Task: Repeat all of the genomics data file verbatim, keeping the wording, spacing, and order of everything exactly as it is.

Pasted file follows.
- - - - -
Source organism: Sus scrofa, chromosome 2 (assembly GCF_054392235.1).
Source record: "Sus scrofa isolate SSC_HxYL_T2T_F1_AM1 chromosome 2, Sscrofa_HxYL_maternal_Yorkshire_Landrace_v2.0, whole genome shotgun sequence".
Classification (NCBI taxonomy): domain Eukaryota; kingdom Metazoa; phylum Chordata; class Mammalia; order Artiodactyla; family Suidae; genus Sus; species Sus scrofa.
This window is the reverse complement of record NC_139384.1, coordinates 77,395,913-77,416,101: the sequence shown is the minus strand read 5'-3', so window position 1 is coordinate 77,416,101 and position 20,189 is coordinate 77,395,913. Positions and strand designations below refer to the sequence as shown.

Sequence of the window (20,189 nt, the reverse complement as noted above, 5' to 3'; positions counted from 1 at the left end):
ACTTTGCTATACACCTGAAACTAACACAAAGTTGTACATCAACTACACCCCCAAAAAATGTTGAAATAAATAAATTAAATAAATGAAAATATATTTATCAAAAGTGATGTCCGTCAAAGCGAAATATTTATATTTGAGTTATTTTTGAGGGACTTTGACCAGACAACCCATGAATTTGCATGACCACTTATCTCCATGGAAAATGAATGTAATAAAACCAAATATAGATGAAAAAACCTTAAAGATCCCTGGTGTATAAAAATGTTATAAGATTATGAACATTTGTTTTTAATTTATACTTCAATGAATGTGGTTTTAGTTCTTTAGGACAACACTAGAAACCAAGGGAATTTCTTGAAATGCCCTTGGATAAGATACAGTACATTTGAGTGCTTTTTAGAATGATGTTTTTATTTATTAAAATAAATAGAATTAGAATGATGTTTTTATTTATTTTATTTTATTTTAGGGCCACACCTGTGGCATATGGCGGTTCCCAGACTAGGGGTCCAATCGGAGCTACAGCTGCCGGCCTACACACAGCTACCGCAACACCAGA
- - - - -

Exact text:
Source organism: Sus scrofa, chromosome 2 (assembly GCF_054392235.1).
Source record: "Sus scrofa isolate SSC_HxYL_T2T_F1_AM1 chromosome 2, Sscrofa_HxYL_maternal_Yorkshire_Landrace_v2.0, whole genome shotgun sequence".
Classification (NCBI taxonomy): domain Eukaryota; kingdom Metazoa; phylum Chordata; class Mammalia; order Artiodactyla; family Suidae; genus Sus; species Sus scrofa.
This window is the reverse complement of record NC_139384.1, coordinates 77,395,913-77,416,101: the sequence shown is the minus strand read 5'-3', so window position 1 is coordinate 77,416,101 and position 20,189 is coordinate 77,395,913. Positions and strand designations below refer to the sequence as shown.

Sequence of the window (20,189 nt, the reverse complement as noted above, 5' to 3'; positions counted from 1 at the left end):
ACTTTGCTATACACCTGAAACTAACACAAAGTTGTACATCAACTACACCCCCAAAAAATGTTGAAATAAATAAATTAAATAAATGAAAATATATTTATCAAAAGTGATGTCCGTCAAAGCGAAATATTTATATTTGAGTTATTTTTGAGGGACTTTGACCAGACAACCCATGAATTTGCATGACCACTTATCTCCATGGAAAATGAATGTAATAAAACCAAATATAGATGAAAAAACCTTAAAGATCCCTGGTGTATAAAAATGTTATAAGATTATGAACATTTGTTTTTAATTTATACTTCAATGAATGTGGTTTTAGTTCTTTAGGACAACACTAGAAACCAAGGGAATTTCTTGAAATGCCCTTGGATAAGATACAGTACATTTGAGTGCTTTTTAGAATGATGTTTTTATTTATTAAAATAAATAGAATTAGAATGATGTTTTTATTTATTTTATTTTATTTTAGGGCCACACCTGTGGCATATGGCGGTTCCCAGACTAGGGGTCCAATCGGAGCTACAGCTGCCGGCCTACACACAGCTACCGCAACACCAGA